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Donald Trump

The Boeing Company's CEO Tuesday had a second face-to-face meeting with President-elect Donald Trump to talk jet prices. Boeing's Dennis Muilenburg said they discussed a multi-billion dollar contract to replace the aging Air Force One jumbo jets and about new fighter jets for the military.

In mid-November, thousands of people took to the streets in cities across the nation, including Portland and Seattle, to express their unhappiness with Donald Trump's election.

Protesters gathered in the central Oregon city of Bend, too. But their numbers were much smaller.

Bend TV station KTVZ reported that a couple of hundred marchers sang and carried signs.

Supreme Court SCOTUS
Flickr Photo/Kjetil-Ree (CC BY-NC-ND)

Kim Malcolm talks with University of Washington law professor Hugh Spitzer about how previous U.S. Supreme Court decisions could prevent the Trump administration from cutting federal funding to sanctuary cities like Seattle. 

For all their differences, when Donald Trump takes the oath of office to succeed Barack Obama on Friday, one small but symbolic similarity will be on display. Trump will place his hand on the Bible that President Lincoln used at his first inauguration, the same one President Obama used at both of his swearing in ceremonies.

The Lincoln Bible was purchased for the 1861 inauguration by Supreme Court Clerk William Thomas Carroll.

This Friday's Presidential Inauguration festivities in Washington, DC, are drawing Donald Trump fans and foes alike from the Pacific Northwest. Large contingents from the area will be on the National Mall Friday and again on Saturday.

On Friday morning, Donald Trump will become president of the United States. The backlash against his election was intense in places like Portland and Seattle -- cities that overwhelmingly voted for Hillary Clinton. But east of the Cascades, where support for Trump was widespread, opponents of the president-elect are working more quietly.

Donald Trump will be sworn in Friday. One issue rural America is looking for answers on is public lands: how they’re managed and whether the government should transfer them to states or even sell them off.

Photo via Flickr creative commons Gage Skidmore (CC BY-SA 2.0)

Donald Trump will be sworn in as the 45th president of the United States on Friday. The event will be marked across the country by both celebrations and protests. 

Here are some of the events taking place in Seattle and the surrounding area this week. 

Author Daniel Dawes.
Brigitte Martin Mack

The Affordable Care Act will be seven years old this March if President-elect Trump and the Republican Congress haven't repealed it by then. 

Flickr photo by Bo ("call me Daniel") Gao. (CC BY-ND 2.0) https://flic.kr/p/7KH9gD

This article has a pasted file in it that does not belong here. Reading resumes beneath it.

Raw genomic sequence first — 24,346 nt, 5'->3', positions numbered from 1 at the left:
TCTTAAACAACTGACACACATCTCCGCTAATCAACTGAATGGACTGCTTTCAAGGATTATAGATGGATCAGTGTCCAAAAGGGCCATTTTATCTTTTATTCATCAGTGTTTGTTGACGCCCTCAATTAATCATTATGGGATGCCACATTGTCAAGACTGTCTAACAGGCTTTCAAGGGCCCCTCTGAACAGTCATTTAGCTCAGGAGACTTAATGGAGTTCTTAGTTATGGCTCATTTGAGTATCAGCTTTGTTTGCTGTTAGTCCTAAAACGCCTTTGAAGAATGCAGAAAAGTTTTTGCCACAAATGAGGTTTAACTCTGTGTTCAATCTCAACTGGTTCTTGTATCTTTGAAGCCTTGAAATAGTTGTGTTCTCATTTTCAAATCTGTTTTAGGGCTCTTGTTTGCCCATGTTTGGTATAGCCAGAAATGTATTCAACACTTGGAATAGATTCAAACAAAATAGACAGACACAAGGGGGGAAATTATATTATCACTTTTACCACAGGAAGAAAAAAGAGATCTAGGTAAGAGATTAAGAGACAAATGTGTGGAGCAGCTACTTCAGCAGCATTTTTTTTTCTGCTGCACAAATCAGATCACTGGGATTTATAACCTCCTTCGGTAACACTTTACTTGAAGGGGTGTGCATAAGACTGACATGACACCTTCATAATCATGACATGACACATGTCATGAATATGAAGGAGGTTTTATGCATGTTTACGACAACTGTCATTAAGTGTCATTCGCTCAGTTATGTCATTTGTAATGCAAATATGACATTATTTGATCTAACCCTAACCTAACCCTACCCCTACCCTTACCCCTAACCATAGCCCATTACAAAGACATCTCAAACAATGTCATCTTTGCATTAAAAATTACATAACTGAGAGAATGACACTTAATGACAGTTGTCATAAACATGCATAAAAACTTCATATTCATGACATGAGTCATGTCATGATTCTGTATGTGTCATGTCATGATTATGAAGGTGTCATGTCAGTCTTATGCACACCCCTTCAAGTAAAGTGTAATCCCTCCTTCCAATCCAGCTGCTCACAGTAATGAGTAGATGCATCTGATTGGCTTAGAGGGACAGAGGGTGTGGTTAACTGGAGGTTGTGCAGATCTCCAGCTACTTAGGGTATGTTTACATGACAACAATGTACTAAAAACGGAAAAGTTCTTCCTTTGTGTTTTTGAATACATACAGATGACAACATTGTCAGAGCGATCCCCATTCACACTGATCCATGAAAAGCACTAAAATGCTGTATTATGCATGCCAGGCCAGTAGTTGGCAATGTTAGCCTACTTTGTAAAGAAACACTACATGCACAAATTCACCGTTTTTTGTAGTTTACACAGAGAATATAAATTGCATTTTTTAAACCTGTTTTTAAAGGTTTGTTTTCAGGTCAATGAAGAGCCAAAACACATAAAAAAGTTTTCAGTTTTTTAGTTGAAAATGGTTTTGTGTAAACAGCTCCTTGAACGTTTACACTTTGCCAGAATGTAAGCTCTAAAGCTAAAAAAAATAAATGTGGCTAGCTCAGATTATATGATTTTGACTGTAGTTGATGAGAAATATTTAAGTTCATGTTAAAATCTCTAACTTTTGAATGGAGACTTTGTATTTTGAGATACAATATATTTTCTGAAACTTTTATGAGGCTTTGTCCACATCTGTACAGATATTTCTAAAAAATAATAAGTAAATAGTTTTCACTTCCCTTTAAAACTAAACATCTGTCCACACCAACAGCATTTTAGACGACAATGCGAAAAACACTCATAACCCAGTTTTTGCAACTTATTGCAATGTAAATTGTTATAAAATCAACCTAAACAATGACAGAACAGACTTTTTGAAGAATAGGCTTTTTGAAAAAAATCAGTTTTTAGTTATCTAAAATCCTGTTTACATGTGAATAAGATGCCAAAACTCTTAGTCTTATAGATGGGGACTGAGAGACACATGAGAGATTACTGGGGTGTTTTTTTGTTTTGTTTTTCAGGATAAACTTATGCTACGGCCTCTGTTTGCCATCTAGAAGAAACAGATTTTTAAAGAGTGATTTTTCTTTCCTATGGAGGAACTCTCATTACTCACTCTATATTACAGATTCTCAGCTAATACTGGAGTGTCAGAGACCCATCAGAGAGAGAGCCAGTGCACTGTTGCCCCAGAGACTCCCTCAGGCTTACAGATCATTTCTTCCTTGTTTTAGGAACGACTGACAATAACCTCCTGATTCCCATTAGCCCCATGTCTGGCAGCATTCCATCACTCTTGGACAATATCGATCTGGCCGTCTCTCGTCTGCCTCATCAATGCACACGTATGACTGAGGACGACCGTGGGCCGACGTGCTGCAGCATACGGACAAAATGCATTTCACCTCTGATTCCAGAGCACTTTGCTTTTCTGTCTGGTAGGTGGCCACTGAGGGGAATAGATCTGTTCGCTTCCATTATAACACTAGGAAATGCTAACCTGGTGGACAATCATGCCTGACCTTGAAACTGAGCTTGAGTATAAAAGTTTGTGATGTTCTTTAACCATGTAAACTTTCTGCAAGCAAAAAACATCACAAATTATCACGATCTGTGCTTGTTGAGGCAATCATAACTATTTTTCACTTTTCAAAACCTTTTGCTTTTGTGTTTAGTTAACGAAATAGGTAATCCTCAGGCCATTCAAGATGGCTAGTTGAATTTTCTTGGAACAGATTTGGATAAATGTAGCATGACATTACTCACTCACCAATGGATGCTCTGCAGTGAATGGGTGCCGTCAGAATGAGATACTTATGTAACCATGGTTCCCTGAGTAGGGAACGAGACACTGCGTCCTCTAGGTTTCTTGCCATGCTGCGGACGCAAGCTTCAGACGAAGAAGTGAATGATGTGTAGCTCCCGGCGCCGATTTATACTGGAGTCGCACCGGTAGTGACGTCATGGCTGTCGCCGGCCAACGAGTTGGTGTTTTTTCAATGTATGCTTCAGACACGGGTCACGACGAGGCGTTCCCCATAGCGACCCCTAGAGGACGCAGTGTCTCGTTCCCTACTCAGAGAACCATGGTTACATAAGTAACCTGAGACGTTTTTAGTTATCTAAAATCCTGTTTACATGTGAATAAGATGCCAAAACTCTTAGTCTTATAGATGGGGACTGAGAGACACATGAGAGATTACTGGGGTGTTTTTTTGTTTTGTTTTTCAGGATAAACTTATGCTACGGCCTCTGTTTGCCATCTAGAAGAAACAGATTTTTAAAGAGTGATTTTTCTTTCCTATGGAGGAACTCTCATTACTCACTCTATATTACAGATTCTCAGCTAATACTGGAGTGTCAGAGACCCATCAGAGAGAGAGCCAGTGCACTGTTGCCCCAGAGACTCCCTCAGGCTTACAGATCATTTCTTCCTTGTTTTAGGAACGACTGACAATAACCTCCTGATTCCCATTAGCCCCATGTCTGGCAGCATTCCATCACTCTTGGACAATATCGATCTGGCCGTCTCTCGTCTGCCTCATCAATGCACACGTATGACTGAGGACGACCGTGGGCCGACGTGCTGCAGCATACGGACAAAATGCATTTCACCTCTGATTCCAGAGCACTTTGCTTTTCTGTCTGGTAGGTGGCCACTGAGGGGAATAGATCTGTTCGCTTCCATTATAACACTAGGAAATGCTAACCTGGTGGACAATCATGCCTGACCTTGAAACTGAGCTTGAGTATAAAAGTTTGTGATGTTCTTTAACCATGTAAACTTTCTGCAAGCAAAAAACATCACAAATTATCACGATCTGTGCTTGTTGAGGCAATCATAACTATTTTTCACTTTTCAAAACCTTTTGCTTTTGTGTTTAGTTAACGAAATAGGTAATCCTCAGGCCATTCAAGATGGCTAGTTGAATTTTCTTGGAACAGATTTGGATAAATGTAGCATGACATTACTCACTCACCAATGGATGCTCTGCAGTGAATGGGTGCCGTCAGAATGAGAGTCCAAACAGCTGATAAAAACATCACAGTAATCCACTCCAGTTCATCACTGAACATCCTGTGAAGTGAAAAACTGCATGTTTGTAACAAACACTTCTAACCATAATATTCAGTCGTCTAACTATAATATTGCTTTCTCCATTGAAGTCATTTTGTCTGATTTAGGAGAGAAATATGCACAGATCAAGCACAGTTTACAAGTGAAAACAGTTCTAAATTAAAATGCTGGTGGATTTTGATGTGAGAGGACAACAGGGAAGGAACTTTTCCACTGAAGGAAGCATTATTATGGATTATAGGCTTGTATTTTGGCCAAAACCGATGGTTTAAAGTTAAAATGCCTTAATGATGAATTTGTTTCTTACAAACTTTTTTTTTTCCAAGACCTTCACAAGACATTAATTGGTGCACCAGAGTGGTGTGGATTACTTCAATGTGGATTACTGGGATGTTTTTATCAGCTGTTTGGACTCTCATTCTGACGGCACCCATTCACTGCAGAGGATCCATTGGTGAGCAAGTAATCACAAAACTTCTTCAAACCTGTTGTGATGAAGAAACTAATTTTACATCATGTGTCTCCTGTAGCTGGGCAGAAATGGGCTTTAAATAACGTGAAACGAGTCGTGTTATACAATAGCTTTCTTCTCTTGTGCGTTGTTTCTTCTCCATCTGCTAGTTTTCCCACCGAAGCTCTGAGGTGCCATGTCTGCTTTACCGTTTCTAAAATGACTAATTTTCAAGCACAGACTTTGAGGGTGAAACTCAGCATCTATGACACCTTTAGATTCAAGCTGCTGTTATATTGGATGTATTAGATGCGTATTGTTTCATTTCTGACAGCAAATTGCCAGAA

To our listeners and readers:

On the eve of the Trump presidency, we will be publishing letters from you to a loved one. Would you join us?

You can love Trump or hate him. You can write three sentences or a thousand words. All we ask is that you speak from the heart. Some questions to get you thinking: 

*What is most important to you right now?

*What goes through your mind when you think about the next four years? 

*How do you believe your life will change with Trump as president?

Next week, white nationalists like Jared Taylor will celebrate a moment they've been waiting decades to see, when Donald Trump is inaugurated as the 45th president of the United States. Members of the white nationalist movement were among the first to embrace Trump's candidacy, and they celebrated after his election.

"Jan. 20 reflects a significant defeat for egalitarian orthodoxy," Taylor says.

week in review ijeoma vance marcus radke
KUOW Photo/Bond Huberman

President Barack Obama gave his final address to the nation this week. We’ll take a look back at his legacy as the first African-American president of the United States.

An unverified dossier was released this week about President-elect Donald Trump and his relationship with Russia. Trump called the information “a disgrace” and said the events laid out in the dossier “didn’t happen.”


Megan Moffat Sather and her daughter, Winslow
KUOW Photo/David Hyde

As soon as the presidential election results were in, Megan Moffat Sather of West Seattle got a call from her lawyer: It was time to adopt her 6-month-old daughter, Winslow.

"I have to go through something that I think is actually humiliating," Moffat Sather said. "I have to pay my own money for someone to come into my home and to judge whether or not I should be able to be the parent to my own child."

KUOW Photo/Bond Huberman

Bill Radke talks with attorney Jorge Barón about how the Trump administration could impact undocumented immigrants living in the Puget Sound region. Barón is executive director of the Northwest Immigrants Rights Project

More thoughts from Barón, and four other perspectives on how the incoming administration could impact undocumented immigrants can be found here.

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